The Courtship of Atom

May 19, 2004

Kendall Grant Clark

We need more process. We've been open, and need to have a decision-making process to make the hard decisions. -- Sam Ruby, 18 May 2004

We've followed Atom -- the community-driven XML vocabulary and protocol API for web resource syndication -- on since it was first announced. In fact, I suspect that we've published as much about Atom, including columns by Mark Pilgrim and Joe Gregorio, as any other web publication. In this week's XML-Deviant column I talk about the issues surrounding the news that the W3C is considering chartering a Working Group to standardize Atom. As with every great romance, and most notable marriages, it's not entirely clear here who's courting whom.

Atom is an interesting project; it stands in the same relation to XML vocabularies as SAX stands to XML parsing models -- both are successful, well-engineered projects designed by an informal, community-driven processes. And therein lies the problem....

On the Vices and Virtues of Community

First, a word about the virtues of community. SAX and Atom are both insanely successful, especially if judged by the proportion of inputs to outputs. Which is to say that both SAX and Atom are very widely implemented, cost very little to develop, and those costs were paid by a wide range of people and institutions, most if not all of whom freely chose to participate. Plus, and we can never underestimate this aspect, they both have oodles of technical merit. While some people don't care for event-centric APIs, there's no question that SAX is a fundamental element of XML's success. Likewise, while many people prefer RSS 1.0 or RSS 2.0 to Atom, there is little doubt that Atom-the-syntax is a fine piece of engineering.

In sum, community processes can sometimes create good technology cheaply. Hooray for the do-it-ourselves ethic!

And, now, a few words about vices.... The "community-driven" process that has created Atom thus far is really no process at all. It lacks the most crucial feature a standardization process must have in order to be sustainable, namely, a procedurally fair and substantively neutral means of resolving conflict. That means may be formal and rule-driven, or it may be informal and organic; but in the absence of any such means, what you're left with is either viciously ineffective or simply devolves into straight power play. Or both.

And, what's worse, it's extremely hard to retrofit a conflict resolution mechanism because, or so I once suggested to Mark Pilgrim, as soon as the community includes parties with conflicting interests, every process decision has to be made in a contested context. If I want Atom to be, for example, a generic resource monitoring mechanism, and you really want it to be all about syndicating news stories, then we are unlikely to agree to a conflict resolution mechanism once the fur starts flying. I'm not going to be as interested in finding a procedurally fair, substantively neutral mechanism as I am in pushing my agenda and killing yours. You can't turn a multiparty conflictual process into a cooperative process by asking everyone to play fair when you have no non-disputed, shared understanding of what playing fair means.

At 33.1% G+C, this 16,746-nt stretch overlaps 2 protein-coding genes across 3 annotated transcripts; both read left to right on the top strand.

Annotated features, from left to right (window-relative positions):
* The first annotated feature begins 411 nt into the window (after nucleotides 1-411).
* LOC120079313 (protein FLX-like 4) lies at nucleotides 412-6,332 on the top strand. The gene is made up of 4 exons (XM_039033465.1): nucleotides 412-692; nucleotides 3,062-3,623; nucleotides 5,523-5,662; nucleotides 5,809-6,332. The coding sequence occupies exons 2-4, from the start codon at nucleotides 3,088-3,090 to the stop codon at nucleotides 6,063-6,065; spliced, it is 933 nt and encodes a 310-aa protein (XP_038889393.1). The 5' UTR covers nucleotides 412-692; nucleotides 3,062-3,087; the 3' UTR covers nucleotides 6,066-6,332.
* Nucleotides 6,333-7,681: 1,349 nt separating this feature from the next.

So the parties not only disagree about the details of the syntax or protocol, for example, but they also disagree about how to resolve that conflict. And whereas before they might only have had first-order reasons for disagreeing -- that is, in this context, mostly technical reasons -- now they also have second-order reasons for disagreeing, that is, they want to further their own interests, retard the interests of their now-competitors -- preferably both.

In sum, community processes can sometimes strangle good technology in its infancy for lack of a way to resolve conflicts. Boo for the do-it-ourselves reality!

Atom Disputes, W3C Processes

The only sane, reasonable, and realistic way to avoid this mess is to agree to the process before it begins, before the social space is structured by mutual conflict and competing interests. Yes, of course, there will be competing interests before the process begins; but what will structure the interactions between parties is an interest in designing a procedurally fair, substantively neutral means of resolving conflicts. In advance, before you know the actual details, who will line up to support whom, what the vectors and lines of loyalty and disloyalty will be, the rational thing to do -- the thing that is most likely to advance rather than harm one's interests -- is to design a process that, first, focuses on technical merit and, second, gives everyone a fair chance at influencing outcomes. And by "everyone", I really mean everyone, all the relevant, interested stakeholders -- from Microsoft to me, from Google to George over there, from Werner Vogels to Dave Winer.